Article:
USNAVSO.JPG

U.S. Naval Forces Southern Command & U.S. Fourth Fleet[edit]

Located at Naval Station Mayport, Florida, USNAVSO exercises command and control over all U.S. naval operations in the USSOUTHCOM area including naval exercises, maritime operations, and port visits. USNAVSO is also the executive agent for the operation of the military location at Comalapa, El Salvador, which provides basing in support of aerial counter narco-terrorism operations.

On 24 April 2008, Admiral Gary Roughead, the Chief of Naval Operations, announced that the United States Fourth Fleet would be re-established, effective 1 July, with responsible for U.S. Navy ships, aircraft and submarines operating in the Caribbean Sea, as well as Central and South America. Rear Admiral Joseph D. Kernan was named as the fleet commander and Commander, U.S. Naval Forces Southern Command.[4] Up to four ships are deployed in the waters in and around Latin American, at any given time.[3]

USMARFORSOUTH.png

U.S. Marine Corps Forces, South[edit]

Located in Doral, Florida, USMARFORSOUTH commands all United States Marine Corps Forces (MARFORs) assigned to USSOUTHCOM; advises USSOUTHCOM on the proper employment and support of MARFORs; conducts deployment/redeployment planning and execution of assigned/attached MARFORs; and accomplishes other operational missions as assigned.

SOCSOUTH.jpg

Special Operations Command South[edit]

Located at Homestead Air Reserve Base near Miami, Florida, USSOCSOUTH provides the primary theater contingency response force and plans, prepares for, and conducts special operations in support of USSOUTHCOM. USSOCSOUTH controls all Special Operations Forces in the region and also establishes and operates a Joint Special Operations Task Force when required. As a Theater Special Operations Command (TSOC), USSOCSOUTH is a sub-unified command of USSOUTHCOM.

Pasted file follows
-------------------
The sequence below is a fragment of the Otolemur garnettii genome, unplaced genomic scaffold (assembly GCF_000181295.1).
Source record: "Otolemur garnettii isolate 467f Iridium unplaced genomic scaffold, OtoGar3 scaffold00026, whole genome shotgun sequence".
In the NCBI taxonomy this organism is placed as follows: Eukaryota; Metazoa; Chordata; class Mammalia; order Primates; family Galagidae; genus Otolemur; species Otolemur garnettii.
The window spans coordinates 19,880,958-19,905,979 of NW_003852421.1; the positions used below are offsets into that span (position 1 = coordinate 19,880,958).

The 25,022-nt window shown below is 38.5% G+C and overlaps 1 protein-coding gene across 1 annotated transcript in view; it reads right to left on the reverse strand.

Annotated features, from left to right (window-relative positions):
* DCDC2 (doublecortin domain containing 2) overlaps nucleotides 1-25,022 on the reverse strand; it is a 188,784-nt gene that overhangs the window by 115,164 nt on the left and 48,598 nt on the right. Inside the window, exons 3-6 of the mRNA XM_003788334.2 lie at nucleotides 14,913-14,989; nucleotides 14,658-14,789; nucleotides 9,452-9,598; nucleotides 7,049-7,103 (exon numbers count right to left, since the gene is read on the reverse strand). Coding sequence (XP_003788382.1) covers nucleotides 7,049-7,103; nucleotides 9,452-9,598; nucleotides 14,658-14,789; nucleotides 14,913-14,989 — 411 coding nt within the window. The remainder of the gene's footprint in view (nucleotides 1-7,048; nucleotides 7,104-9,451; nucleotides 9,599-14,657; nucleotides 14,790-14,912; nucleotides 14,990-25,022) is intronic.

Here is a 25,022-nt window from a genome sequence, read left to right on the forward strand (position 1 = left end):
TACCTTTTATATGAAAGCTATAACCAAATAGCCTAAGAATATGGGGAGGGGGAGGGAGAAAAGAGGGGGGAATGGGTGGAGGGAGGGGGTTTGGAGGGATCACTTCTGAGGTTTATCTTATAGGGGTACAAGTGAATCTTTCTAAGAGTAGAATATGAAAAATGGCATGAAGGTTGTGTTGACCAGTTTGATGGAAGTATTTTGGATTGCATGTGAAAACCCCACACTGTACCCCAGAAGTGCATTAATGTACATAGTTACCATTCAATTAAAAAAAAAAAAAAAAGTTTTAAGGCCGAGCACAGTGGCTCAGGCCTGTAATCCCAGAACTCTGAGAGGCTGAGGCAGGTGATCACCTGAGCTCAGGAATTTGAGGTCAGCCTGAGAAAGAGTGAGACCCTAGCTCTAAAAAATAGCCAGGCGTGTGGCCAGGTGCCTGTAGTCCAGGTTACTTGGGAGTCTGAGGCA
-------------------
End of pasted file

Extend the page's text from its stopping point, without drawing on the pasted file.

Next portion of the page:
There are also three task forces with specific missions in the region that report to U.S. Southern Command:

JTFB logo.jpg

Joint Task Force Bravo[edit]

Located at Soto Cano Air Base, Honduras, JTF -Bravo operates a forward, all-weather day/night C-5-capable airbase. JTF – Bravo organizes multilateral exercises and supports, in cooperation with partner nations, humanitarian and civic assistance, counterdrug, contingency and disaster relief operations in Central America.

JTF GITMO.jpg

Joint Task Force Guantanamo[edit]

Located at U.S. Naval Station Guantanamo Bay, Cuba, JTF – Guantanamo conducts detention and interrogation operations in support of the War on Terrorism, coordinates and implements detainee screening operations, and supports law enforcement and war crimes as well as Military Commissions for Detained Enemy Combatants. JTF – Guantanamo is also prepared to support mass migration operations at Naval Station GTMO.

JITF South.gif

Joint Interagency Task Force South[edit]

Located in Key West, Florida, JIATF South is an interagency task force that serves as the catalyst for integrated and synchronized interagency counter-drug operations and is responsible for the detection and monitoring of suspect air and maritime drug activity in the Caribbean Sea, Gulf of Mexico, and the eastern Pacific. JIATF- South also collects, processes, and disseminates counter-drug information for interagency operations. Manta Air Base was one of JIATF-South's bases, in Ecuador until Sept 19, 2009.[5]

Humanitarian assistance and disaster relief[edit]

USSOUTHCOM's overseas humanitarian assistance and disaster relief programs build the capacity of host nations to respond to disasters and build their self-sufficiency while also empowering regional organizations.

These programs provide valuable training to U.S. military units in responding effectively to assist the victims of storms, earthquakes, and other natural disasters through the provision of military services, as well as civil construction projects.

The Humanitarian Assistance Program funds projects that enhance the capacity of host nations to respond when disasters strike and better prepare them to mitigate acts of terrorism. Humanitarian Assistance Program projects such as technical aid and the construction of disaster relief warehouses, emergency operation centers, shelters, and schools promote peace and stability, support the development of the civilian infrastructure necessary for economic and social reforms, and modify the living conditions of impoverished regions in the AOR.